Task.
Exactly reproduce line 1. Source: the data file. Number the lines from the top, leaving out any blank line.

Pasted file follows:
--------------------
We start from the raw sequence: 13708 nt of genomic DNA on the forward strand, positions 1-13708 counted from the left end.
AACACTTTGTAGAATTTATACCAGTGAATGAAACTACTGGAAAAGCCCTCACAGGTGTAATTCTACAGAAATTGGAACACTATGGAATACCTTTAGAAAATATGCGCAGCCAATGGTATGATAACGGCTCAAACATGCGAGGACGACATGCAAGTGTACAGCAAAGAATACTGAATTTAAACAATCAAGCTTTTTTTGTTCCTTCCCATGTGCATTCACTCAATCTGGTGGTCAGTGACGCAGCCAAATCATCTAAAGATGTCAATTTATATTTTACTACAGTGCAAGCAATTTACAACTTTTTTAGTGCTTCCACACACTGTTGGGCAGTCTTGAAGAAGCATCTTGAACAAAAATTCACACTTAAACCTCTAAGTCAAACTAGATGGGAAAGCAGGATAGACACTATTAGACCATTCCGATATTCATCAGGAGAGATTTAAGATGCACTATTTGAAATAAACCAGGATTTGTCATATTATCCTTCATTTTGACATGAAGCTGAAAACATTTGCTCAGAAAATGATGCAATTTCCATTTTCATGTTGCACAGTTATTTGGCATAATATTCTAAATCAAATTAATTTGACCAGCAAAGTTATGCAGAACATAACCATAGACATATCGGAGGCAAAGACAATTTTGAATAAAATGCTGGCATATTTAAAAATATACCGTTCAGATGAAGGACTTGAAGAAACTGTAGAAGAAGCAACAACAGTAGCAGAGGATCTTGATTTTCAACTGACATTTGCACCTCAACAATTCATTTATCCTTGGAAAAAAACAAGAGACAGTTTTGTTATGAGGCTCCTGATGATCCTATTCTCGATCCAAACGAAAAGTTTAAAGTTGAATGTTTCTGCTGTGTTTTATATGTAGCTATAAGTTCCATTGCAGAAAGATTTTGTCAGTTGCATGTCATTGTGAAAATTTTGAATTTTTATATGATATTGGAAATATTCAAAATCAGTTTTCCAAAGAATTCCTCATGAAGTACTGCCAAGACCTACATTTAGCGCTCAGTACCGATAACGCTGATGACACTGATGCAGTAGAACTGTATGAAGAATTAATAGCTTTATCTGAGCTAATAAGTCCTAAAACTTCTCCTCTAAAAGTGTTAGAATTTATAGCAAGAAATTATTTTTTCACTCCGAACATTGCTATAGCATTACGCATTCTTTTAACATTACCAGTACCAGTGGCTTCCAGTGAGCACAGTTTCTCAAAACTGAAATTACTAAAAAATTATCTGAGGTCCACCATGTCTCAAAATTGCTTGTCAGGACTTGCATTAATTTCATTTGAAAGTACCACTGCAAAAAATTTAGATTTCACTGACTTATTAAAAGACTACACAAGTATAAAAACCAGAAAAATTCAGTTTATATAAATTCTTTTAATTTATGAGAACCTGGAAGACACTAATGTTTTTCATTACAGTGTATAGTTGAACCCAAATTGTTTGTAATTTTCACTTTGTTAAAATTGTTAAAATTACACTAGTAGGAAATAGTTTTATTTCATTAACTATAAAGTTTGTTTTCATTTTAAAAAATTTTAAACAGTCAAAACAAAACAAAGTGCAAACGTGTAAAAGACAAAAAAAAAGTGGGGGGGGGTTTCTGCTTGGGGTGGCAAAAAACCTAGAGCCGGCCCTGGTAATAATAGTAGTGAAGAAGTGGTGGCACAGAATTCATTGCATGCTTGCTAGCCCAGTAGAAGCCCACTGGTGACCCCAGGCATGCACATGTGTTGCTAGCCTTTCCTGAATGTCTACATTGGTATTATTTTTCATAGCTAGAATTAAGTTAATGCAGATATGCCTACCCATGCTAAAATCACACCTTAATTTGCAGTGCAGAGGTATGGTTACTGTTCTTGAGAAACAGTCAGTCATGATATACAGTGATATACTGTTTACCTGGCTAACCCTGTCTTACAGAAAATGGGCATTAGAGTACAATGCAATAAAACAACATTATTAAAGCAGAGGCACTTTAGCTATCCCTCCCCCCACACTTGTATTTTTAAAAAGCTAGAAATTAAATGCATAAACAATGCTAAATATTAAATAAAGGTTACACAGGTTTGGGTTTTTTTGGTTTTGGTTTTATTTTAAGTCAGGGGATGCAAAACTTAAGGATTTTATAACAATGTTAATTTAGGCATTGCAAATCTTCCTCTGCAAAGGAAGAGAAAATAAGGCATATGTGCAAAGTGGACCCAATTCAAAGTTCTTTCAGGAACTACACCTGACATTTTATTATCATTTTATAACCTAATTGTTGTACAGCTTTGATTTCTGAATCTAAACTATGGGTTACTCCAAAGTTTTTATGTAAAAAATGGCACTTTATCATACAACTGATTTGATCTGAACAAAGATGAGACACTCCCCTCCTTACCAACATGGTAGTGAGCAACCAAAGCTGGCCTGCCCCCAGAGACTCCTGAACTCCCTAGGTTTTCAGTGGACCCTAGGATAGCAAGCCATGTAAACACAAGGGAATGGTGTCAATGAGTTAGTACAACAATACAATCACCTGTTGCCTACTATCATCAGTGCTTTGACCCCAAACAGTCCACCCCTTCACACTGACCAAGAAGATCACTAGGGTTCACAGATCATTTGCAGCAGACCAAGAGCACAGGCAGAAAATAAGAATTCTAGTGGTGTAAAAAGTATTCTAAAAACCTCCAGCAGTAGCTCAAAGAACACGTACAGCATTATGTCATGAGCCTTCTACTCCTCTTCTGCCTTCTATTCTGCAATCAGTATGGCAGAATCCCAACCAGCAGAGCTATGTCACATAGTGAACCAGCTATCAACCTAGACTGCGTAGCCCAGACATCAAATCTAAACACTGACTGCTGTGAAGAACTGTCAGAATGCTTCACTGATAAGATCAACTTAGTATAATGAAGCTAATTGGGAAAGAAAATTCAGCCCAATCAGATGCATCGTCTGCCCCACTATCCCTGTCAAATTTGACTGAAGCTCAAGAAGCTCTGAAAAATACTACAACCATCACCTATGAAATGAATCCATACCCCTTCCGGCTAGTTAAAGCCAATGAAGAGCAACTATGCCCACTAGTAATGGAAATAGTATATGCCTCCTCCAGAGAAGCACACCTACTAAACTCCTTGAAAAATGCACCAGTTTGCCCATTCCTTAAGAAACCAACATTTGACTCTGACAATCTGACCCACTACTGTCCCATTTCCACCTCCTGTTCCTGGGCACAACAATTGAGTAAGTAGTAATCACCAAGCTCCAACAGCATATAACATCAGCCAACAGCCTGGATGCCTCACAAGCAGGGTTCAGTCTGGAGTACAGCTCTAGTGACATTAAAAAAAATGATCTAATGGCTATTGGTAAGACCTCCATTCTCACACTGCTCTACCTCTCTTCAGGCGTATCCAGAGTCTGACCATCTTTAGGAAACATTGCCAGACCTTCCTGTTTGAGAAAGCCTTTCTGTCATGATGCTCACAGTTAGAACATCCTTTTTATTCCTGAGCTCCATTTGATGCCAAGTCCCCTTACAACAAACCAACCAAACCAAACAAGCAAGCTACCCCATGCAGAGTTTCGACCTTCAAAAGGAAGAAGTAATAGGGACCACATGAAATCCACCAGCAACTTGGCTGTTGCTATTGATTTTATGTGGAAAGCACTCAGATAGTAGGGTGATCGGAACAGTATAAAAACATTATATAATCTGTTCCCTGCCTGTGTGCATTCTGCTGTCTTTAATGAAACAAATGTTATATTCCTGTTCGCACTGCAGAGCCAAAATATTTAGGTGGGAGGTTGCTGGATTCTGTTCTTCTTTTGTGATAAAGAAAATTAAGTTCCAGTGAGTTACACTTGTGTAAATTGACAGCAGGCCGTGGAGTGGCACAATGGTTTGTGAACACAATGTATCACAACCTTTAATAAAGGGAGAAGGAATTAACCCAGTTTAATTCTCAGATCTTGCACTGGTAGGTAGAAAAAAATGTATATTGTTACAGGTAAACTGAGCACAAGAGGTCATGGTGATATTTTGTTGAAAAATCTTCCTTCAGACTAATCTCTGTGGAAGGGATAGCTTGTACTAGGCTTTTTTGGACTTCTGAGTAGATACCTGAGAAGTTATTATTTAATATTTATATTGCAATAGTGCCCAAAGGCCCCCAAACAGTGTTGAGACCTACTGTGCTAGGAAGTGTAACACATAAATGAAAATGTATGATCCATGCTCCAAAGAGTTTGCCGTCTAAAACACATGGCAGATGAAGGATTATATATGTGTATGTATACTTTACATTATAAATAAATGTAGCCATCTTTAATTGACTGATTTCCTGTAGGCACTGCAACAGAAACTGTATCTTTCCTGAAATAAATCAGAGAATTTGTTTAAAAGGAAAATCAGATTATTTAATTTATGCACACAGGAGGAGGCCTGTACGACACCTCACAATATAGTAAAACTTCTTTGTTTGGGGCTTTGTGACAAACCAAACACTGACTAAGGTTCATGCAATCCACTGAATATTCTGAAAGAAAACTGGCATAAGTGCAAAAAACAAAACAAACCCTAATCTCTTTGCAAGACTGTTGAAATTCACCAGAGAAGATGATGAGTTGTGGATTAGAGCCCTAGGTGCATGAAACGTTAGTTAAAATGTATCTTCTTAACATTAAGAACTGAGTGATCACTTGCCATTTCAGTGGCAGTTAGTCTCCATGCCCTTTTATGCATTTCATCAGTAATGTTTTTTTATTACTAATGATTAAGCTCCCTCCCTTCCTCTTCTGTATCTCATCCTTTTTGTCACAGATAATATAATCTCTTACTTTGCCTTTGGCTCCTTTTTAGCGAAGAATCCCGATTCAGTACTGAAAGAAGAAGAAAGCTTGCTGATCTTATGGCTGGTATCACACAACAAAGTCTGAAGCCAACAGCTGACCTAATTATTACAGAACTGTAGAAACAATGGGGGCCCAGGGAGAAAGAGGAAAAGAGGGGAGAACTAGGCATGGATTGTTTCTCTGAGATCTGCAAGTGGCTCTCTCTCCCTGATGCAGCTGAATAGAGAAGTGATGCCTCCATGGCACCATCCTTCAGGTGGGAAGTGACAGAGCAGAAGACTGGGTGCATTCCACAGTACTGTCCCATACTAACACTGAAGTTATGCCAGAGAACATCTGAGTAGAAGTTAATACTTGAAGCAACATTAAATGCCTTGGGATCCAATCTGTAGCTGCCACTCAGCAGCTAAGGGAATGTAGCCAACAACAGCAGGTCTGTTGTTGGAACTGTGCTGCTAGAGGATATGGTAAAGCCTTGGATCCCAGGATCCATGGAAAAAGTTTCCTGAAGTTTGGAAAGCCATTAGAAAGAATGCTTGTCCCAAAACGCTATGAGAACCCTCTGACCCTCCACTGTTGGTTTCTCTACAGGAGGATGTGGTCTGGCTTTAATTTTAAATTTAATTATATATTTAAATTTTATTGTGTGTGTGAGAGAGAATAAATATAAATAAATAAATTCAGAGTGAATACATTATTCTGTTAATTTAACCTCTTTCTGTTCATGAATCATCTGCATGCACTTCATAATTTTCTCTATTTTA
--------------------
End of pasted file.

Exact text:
We start from the raw sequence: 13708 nt of genomic DNA on the forward strand, positions 1-13708 counted from the left end.